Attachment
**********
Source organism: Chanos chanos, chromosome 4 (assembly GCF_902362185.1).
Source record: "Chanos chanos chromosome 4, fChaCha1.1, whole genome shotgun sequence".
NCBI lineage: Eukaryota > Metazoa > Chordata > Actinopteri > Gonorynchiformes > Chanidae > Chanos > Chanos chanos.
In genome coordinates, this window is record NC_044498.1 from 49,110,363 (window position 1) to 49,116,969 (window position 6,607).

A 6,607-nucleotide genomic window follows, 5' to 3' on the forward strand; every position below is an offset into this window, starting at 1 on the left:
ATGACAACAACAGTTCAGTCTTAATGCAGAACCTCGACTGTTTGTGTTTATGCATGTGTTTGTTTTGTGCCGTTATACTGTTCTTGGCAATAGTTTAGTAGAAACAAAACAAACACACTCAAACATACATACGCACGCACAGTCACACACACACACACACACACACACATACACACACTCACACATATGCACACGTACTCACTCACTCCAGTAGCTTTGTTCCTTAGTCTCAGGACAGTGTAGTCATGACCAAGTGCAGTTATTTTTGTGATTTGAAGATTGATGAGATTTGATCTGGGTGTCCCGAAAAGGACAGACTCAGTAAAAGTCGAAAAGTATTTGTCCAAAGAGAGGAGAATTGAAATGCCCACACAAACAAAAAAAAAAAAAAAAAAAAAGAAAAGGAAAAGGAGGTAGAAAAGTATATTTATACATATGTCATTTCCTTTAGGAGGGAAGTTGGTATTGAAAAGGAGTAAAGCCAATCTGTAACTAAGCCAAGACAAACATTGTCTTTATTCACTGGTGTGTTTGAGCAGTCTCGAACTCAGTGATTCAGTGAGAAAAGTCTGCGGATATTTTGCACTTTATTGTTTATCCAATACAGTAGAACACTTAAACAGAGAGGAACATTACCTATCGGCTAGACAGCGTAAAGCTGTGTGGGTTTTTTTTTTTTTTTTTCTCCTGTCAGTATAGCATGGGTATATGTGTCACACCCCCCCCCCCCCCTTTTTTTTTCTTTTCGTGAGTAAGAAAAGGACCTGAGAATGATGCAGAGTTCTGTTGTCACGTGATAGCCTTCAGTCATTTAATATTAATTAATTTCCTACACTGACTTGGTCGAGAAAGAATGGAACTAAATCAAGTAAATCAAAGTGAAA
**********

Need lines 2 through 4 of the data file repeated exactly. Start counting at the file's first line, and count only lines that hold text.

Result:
Source record: "Chanos chanos chromosome 4, fChaCha1.1, whole genome shotgun sequence".
NCBI lineage: Eukaryota > Metazoa > Chordata > Actinopteri > Gonorynchiformes > Chanidae > Chanos > Chanos chanos.
In genome coordinates, this window is record NC_044498.1 from 49,110,363 (window position 1) to 49,116,969 (window position 6,607).